8 facts about this week’s cold weather
Lo and behold, here we are in the second week of February and the weather is going to get cold with snow for some of us.
This shouldn’t come as a surprise, despite what some hyperbolic newspaper headlines might have you believe.
After all, it is winter, and us weather folk have been hinting at the change for at least a week now.
So, to help you through the raft of hyperbole and exaggeration that you may have read elsewhere, I thought I’d offer some clear, concise, no-nonsense facts about what the coming days will bring.
When is it going to get colder?
The cold air has already start to arrive across eastern parts of the UK today, with temperatures expected to be no higher than 3-6C. Further westwards, the cold air will arrive during tonight and into tomorrow.
How cold will it get?
By Thursday and Friday, temperatures will reach just 2-5C for most places during the daytime, with the hills and mountains staying at freezing or below all day. The cold will be accentuated by a bitter east to north easterly breeze. At night, towns and cities will fall to around -2C, with rural areas as low as -10C.
What’s causing the cold weather?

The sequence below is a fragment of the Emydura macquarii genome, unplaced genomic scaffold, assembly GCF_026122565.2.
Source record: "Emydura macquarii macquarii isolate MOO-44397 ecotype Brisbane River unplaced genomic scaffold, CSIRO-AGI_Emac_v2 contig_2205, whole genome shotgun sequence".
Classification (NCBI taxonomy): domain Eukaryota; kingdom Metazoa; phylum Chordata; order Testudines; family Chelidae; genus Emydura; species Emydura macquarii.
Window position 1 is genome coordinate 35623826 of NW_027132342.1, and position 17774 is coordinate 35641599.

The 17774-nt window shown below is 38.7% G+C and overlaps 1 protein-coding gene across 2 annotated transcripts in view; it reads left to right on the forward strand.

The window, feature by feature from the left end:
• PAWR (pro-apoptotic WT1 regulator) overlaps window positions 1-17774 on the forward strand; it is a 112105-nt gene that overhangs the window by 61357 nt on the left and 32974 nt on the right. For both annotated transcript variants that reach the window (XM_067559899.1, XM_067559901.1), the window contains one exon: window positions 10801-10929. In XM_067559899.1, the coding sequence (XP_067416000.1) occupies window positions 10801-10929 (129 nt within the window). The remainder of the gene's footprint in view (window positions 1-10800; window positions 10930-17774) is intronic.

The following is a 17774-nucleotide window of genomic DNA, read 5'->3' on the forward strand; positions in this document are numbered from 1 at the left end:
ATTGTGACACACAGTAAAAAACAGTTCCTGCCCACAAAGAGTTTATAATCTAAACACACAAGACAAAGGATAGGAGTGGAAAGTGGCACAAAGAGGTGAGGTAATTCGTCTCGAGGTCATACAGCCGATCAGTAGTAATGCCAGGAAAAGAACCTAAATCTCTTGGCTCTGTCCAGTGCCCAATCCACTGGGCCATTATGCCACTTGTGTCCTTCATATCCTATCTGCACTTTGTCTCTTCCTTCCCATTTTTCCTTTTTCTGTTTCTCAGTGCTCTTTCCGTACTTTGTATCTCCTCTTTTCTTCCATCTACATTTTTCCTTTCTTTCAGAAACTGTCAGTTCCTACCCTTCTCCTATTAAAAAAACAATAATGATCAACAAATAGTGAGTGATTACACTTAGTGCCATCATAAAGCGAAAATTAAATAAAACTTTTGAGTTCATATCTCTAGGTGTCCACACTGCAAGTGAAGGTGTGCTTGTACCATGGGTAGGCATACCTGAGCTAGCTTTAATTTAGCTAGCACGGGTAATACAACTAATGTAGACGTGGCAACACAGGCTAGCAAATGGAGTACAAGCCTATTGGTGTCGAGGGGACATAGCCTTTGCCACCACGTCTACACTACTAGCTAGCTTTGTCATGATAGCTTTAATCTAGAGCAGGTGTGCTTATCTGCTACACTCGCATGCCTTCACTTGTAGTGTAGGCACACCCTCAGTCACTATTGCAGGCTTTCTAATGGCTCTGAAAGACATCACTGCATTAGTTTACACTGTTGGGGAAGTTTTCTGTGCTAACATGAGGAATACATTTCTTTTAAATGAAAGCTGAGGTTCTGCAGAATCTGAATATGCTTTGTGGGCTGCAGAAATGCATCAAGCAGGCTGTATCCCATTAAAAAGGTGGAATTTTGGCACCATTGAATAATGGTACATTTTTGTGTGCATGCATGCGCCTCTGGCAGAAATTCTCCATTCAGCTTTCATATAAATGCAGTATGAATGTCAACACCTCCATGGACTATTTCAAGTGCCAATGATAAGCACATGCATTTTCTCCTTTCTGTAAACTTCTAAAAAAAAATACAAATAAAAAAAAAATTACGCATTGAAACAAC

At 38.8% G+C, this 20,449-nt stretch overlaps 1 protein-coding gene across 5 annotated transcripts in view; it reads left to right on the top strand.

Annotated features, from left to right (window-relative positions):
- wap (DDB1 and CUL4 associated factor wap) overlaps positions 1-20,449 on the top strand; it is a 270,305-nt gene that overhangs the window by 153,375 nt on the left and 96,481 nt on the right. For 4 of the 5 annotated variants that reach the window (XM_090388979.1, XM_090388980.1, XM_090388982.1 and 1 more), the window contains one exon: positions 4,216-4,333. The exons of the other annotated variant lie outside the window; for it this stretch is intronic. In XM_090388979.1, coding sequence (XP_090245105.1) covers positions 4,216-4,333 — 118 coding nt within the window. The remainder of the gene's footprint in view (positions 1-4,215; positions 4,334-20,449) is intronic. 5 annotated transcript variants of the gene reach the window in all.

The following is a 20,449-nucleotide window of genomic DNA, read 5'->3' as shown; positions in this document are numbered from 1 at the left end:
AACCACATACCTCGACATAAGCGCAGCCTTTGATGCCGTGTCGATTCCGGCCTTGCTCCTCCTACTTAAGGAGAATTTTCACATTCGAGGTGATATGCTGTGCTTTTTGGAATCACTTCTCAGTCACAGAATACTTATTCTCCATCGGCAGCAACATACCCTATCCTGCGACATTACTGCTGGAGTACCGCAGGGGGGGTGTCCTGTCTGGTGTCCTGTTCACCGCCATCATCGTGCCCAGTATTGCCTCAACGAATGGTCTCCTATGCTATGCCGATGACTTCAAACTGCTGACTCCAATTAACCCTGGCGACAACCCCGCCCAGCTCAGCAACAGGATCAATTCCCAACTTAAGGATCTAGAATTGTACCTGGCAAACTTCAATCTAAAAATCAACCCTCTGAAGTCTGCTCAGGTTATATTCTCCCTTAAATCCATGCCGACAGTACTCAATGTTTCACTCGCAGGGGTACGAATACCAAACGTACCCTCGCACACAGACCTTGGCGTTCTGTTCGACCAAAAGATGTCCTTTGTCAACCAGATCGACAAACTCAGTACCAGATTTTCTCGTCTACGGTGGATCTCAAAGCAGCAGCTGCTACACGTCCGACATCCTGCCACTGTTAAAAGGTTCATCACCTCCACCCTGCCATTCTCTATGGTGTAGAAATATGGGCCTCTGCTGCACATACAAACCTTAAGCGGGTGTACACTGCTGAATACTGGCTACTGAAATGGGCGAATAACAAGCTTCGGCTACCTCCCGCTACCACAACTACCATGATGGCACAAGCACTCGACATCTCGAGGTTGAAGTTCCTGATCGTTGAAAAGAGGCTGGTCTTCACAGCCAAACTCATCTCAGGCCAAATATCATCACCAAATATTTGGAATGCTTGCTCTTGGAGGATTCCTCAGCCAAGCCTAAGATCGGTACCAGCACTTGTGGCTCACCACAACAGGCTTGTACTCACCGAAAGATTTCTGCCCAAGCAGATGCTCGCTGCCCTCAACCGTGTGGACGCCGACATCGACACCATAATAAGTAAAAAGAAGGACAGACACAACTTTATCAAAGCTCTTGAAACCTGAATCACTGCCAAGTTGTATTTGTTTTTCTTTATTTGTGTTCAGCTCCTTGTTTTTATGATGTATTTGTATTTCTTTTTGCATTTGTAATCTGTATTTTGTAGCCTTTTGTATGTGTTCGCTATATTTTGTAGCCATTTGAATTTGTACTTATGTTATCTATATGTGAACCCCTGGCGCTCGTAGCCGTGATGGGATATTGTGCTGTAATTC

There’s a huge area of high pressure at the moment over Scandinavia, which is acting as a block and stopping mild, wet and windy weather moving off the Atlantic. Winds around this area of high pressure are bringing air from Siberia, which is very cold at this time of year.
Is it going to be record breaking cold?
No, it is not going to be record breaking cold. The lowest temperature on record for the UK in February is -27.2C, recorded at Braemar, Aberdeenshire on 11 February 1895. In the coming few nights, temperatures aren’t expected to fall lower than around -10C in rural parts of inland Scotland.
Will there be snow?
Yes, there will be some snow, but it will generally fall in the form of showers, rather than a big band of widespread snow.
Where is most likely to see snow?
The eastern half of the UK is most likely to see some snow in the coming days, although the risk extends to anywhere into Saturday. However, it’s merely a risk and not a guarantee.
How much snow will there be?
Snow at sea level is unlikely to amount to more than a few centimetres at most. And even then, it will be hit and miss from place to place, with many seeing nothing at all. Hills and mountains could see as much as 5-10cm – mainly across northern England and Scotland.
How long will the cold weather last?
At the moment, it looks like the cold weather will last until the end of the weekend, with milder air pushing up from the south on Monday. Many parts of the UK will be back up to double-figure temperatures of 10-12C on Tuesday.
So, there you have it. Whilst it will turn noticeably colder in the coming days, with snow in places, it’s hardly worthy of the title ‘big freeze.’